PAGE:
Canadian crypto miner HIVE Digital Technologies wants to use Ordinals in one of its AI initiatives, inscribing generative art on Bitcoin’s blockchain with the help of old Ethereum mining rigs.

HIVE CEO Aydin Kilic described the project as an exercise in technical prowess for one of crypto’s largest miners. He told Decrypt that Ordinals provides a new way for the firm to use its fleet of data-center-grade Nvidia GPUs, which it’s been using to mine altcoins after Ethereum switched to proof-of-stake during the “merge” and made miners obsolete.

“We will create generative AI art with our own GPUs, on our own fine-tuned model of Stable Diffusion, [...] and then use our hash power on the Bitcoin network to inscribe those on the Bitcoin blockchain,” he said.


Ordinals launched earlier this year, and the buzzy Bitcoin protocol has led to a wave of innovation with crypto’s oldest coin. As a way for people to create NFT-like assets on Bitcoin by “inscribing” data on individual satoshi, equal to 1/100,000,000 of a whole Bitcoin, Ordinals has also been a significant windfall for Bitcoin miners that benefit from elevated transaction fees.

Even though Bitcoin transaction fees from Ordinals inscriptions have cooled over the past couple of months—fervor surrounding BRC-20 tokens, which are built on top of Bitcoin using Ordinals, sent them sky high—Kilic said HIVE is definitely “still leaning into them.”

Kilic compared the initiative to jet fighter squadrons like the Blue Angels who show off their skills by flying in tight formations. He described HIVE’s project as ambitious because it taps so many different segments of HIVE’s business, including its cloud computing platforms and custom versions of AI models like Stable Diffusion.

“We want to do a soup-to-nuts AI and Ordinals project that’s fully integrated,” he said. “It’s a reflection of our core competencies as a technology leader in the AI and Bitcoin space.”

Aside from creating a digital art pipeline, Kilic said HIVE is working with its custody providers to start transacting uncommon sats found through Ordinals. Uncommon sats, which are valued at a premium, are the first sat of each Bitcoin block. Kilic said HIVE has 272 of them. Sat is a common abbreviation for satoshi, the smallest denomination of Bitcoin that data is inscribed on.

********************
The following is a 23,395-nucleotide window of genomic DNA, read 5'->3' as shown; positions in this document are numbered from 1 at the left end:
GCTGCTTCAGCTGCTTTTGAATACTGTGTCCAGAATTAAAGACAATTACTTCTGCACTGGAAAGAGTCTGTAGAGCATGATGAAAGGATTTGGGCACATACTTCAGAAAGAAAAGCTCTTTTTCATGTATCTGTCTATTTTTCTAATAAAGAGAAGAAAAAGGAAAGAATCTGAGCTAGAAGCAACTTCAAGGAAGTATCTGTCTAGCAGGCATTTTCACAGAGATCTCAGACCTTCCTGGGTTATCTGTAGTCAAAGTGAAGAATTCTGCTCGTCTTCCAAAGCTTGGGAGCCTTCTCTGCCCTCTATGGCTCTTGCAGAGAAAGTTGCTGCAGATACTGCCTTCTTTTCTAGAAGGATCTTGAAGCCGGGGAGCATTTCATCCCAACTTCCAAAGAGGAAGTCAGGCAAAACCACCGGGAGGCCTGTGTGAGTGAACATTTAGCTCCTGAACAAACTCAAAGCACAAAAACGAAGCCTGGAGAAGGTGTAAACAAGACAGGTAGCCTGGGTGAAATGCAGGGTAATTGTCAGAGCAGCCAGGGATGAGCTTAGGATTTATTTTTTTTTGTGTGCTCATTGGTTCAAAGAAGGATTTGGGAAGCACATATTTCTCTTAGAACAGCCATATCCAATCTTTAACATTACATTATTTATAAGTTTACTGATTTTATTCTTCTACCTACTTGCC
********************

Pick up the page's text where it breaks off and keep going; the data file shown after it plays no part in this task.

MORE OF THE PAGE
When Ethereum shifted to proof-of-stake last year, it changed the way that transactions are verified on the network and greatly reduced its energy consumption. With Bitcoin, miners use large amounts of energy to verify transactions through proof-of-work.

After Ethereum’s transition to proof-of-stake, HIVE said it was exploring alternatives to Ethereum mining. Developing a generative art pipeline using new technologies fits into HIVE’s overall corporate strategy of maximizing resources, Kilic said.

HIVE went public in 2017 and trades on the TSX Venture Exchange in Canada under the HIVE.V symbol. It has also traded on the Nasdaq since 2021 under the HIVE symbol. Shares of HIVE currently change hands at $5.66, and the company has a market capitalization of around $477 million.

Echoing comments made by MicroStrategy co-founder and executive chairman Michael Saylor, who said Ordinals holds potential in the realm of app development, Kilic said the protocol enables companies like HIVE to experiment with Bitcoin in previously unimagined ways.

“I think that it’s unleashing a whole new era,” Kilic said. “We're all super supportive of it.”

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